JIS News

Minister of Health, Hon. Dr. Fenton Ferguson, says he will be seeking the assistance of local and international partners, including the Pan American Health Organization (PAHO), in the effort to reduce tobacco use in Jamaica.

The Government is working to put in place a Tobacco Control Act, which will protect citizens from the harmful effects of tobacco smoking, by prohibiting its use in public areas and workplaces.

“When it takes place, I will be calling upon PAHO and other institutions for support because we are up against a very powerful industry and it is going to require allies, local and international, in going forward,” Dr. Ferguson said.

The Minister was speaking at a luncheon held on June 14 at the Mona Visitor’s Lodge. The event was hosted by the Health Minister in honour of the visiting Director of PAHO, Dr. Carissa Etienne.

When the legislation comes into effect, Jamaica will join countries in the Caribbean such as Barbados, Trinidad and Tobago and Suriname that have already passed such statute.

Dr. Ferguson said the Government is determined to ban public smoking, even while the tobacco industry brings to the table, significant tax revenue for the country.

“I heard their financial statements only a week ago… almost $6.5 billion profit. But, whatever that might be, I am saying at the back-end, we are fighting to put in place a strategic plan (2013/2018) for non communicable diseases (NCDs). When we come to recognise that it is costing the country some US$170 million annually to deal with the NCDs, it is very clear in my mind that we have a responsibility,” he stated.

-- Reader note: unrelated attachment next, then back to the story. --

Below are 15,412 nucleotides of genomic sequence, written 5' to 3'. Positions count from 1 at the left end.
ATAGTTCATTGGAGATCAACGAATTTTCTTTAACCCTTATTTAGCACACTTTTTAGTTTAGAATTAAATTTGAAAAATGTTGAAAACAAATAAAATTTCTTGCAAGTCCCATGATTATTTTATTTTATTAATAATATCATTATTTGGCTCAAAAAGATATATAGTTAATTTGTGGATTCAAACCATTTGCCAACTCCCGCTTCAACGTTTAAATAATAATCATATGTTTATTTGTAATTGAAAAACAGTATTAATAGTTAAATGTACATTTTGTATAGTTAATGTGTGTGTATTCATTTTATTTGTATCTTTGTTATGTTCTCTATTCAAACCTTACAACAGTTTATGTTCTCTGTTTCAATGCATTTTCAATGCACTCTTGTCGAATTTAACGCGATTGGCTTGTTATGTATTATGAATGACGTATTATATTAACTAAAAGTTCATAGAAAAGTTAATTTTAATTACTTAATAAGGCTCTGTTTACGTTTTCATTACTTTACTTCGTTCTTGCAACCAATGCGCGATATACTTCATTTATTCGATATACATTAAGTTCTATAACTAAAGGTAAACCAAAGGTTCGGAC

Statistics from the 2008 Jamaica Health and Lifestyle Survey show that by the age of 16 years, 19 per cent of smokers had initiated the habit and 14.5 per cent smoke cigarettes, while 13.5 per cent admit to marijuana use.

Figures provided by the Jamaica Cancer Society (JCS) reveal that approximately 80,000 young people across the world become addicted to tobacco each day and if trends continue, an estimated 250 million children and young people will die as a result of tobacco-related illnesses.

The anti-smoking legislation is in keeping with Jamaica’s obligations under the United Nations Framework Convention on Tobacco Control.

Contact: Latonya Linton

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